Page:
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Tokyo Park Rangers

The Tokyo Park Rangers are instructors who work to preserve the nature of Tokyo by planning activities for the preservation and appropriate utilization of the natural parks within Tokyo Prefecture. There are currently 25 Tokyo Park Rangers working in the Tama area and in the Ogasawara area.

Who Are the Tokyo Park Rangers?

When you think of Tokyo, the first image that comes to mind is probably one of a large metropolis. However, Tokyo also has some of the most bountiful nature in Japan. Tokyo is home to three national parks (Chichibu-Tama-Kai National Park, Fuji-Hakone-Izu National Park, and Ogasawara National Park), and approximately 36% of the land in Tokyo is designated as natural park land. That gives Tokyo the second largest ratio of natural park land in Japan, behind only Shiga Prefecture.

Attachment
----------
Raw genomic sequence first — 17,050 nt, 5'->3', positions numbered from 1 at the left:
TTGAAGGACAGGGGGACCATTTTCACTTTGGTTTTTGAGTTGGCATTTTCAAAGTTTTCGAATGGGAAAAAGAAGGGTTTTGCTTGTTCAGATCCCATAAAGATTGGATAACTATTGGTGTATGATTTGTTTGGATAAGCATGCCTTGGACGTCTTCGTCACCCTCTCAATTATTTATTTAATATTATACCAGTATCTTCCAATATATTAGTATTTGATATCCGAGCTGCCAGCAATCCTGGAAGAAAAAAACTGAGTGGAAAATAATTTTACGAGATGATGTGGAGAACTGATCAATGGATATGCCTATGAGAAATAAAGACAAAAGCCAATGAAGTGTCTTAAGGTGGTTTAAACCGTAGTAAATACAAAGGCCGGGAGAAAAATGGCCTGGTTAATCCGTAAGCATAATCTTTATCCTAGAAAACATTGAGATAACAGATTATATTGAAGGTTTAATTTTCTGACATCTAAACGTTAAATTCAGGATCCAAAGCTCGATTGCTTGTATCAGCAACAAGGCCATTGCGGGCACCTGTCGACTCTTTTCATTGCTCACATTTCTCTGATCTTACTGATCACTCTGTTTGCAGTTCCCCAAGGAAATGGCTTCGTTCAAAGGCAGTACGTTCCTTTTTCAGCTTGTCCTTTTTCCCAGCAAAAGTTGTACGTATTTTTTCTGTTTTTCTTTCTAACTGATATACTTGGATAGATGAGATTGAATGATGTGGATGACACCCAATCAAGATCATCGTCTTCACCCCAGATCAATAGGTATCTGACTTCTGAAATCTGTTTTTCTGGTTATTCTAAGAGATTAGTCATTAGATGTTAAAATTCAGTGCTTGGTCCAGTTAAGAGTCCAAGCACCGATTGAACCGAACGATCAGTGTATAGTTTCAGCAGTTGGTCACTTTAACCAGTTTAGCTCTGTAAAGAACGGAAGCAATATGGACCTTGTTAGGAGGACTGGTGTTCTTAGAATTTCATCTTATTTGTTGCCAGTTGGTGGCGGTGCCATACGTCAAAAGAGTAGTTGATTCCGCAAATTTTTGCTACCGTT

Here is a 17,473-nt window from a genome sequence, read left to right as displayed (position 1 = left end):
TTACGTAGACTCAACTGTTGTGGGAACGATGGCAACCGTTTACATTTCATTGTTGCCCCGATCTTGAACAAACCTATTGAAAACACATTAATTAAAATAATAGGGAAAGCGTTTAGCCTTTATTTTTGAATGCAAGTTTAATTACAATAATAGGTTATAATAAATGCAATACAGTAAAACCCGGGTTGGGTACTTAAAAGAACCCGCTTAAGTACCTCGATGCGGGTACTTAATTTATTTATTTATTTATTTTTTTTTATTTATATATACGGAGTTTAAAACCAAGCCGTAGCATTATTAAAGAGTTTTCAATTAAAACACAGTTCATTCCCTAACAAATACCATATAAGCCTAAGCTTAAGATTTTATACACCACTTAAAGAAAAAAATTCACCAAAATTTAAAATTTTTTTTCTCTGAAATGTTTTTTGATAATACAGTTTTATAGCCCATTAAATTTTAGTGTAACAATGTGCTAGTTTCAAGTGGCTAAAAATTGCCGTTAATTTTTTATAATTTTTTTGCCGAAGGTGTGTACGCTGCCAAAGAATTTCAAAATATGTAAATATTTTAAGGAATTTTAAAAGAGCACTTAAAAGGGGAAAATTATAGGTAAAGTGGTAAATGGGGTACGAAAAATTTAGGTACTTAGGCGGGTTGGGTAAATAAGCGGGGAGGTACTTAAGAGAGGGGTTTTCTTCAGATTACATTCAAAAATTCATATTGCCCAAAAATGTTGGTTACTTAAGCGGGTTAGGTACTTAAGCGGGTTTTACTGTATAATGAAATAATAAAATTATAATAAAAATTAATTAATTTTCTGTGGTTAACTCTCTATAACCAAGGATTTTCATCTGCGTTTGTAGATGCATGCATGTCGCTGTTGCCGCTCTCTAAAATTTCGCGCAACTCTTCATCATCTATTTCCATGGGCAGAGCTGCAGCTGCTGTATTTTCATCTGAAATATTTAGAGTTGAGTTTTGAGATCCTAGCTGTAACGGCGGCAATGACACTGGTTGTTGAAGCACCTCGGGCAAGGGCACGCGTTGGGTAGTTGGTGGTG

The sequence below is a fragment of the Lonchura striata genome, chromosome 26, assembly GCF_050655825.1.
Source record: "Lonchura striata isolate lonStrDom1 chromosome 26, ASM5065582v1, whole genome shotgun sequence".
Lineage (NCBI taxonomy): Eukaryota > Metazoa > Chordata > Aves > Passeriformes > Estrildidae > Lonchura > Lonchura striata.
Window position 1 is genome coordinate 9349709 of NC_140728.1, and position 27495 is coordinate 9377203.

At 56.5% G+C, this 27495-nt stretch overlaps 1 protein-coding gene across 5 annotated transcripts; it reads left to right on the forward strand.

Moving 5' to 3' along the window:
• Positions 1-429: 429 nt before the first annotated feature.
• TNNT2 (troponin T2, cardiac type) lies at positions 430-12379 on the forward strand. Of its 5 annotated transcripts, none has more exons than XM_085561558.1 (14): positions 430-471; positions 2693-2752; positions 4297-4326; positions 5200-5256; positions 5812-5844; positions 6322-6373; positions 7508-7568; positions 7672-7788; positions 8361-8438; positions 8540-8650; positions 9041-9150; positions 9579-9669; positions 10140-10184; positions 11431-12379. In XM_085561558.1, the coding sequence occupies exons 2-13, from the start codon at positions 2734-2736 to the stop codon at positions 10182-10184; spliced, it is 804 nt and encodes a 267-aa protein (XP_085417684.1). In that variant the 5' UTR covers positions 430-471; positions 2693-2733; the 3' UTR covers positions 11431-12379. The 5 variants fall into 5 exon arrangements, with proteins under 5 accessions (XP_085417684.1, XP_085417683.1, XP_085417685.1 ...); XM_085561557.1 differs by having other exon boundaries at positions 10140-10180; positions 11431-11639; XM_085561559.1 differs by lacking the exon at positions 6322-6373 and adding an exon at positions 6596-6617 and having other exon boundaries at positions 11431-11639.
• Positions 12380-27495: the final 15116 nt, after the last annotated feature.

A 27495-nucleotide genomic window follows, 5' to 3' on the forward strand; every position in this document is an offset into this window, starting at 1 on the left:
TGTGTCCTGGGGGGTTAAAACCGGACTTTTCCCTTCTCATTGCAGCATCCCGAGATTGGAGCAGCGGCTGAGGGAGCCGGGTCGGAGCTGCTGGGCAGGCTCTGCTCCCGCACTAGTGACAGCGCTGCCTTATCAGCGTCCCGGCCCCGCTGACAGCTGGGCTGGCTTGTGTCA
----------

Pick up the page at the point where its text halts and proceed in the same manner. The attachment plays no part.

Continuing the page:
Unfortunately, however, an excessive number of tourists and hikers, as well as poor manners and illegal activities such as the theft of rare plants, have contributed to an imbalance between the preservation and utilization of Tokyo's natural parks. In addition, the severity of natural destruction in the Ogasawara Archipelago is increasing. For example, the introduction of invasive species has contributed to a decrease in the populations of endemic species, and to deforestation and the stripping of grasslands. Furthermore, this stripping of land leads to soil runoff, which adversely impacts coral reefs.
To address issues such as these, Tokyo has established a unique system of rangers who handle the preservation and utilization of nature in natural parks and in important nature areas.

Symbol of the Tokyo Park Rangers

This symbol was designed by Kunihiko Matsuba, who was at the time a second-year student in the masters' program at Tokyo University of the Arts. The design is based on the shape of the letter "R," for "Ranger."

Symbol of the Tokyo Park Rangers


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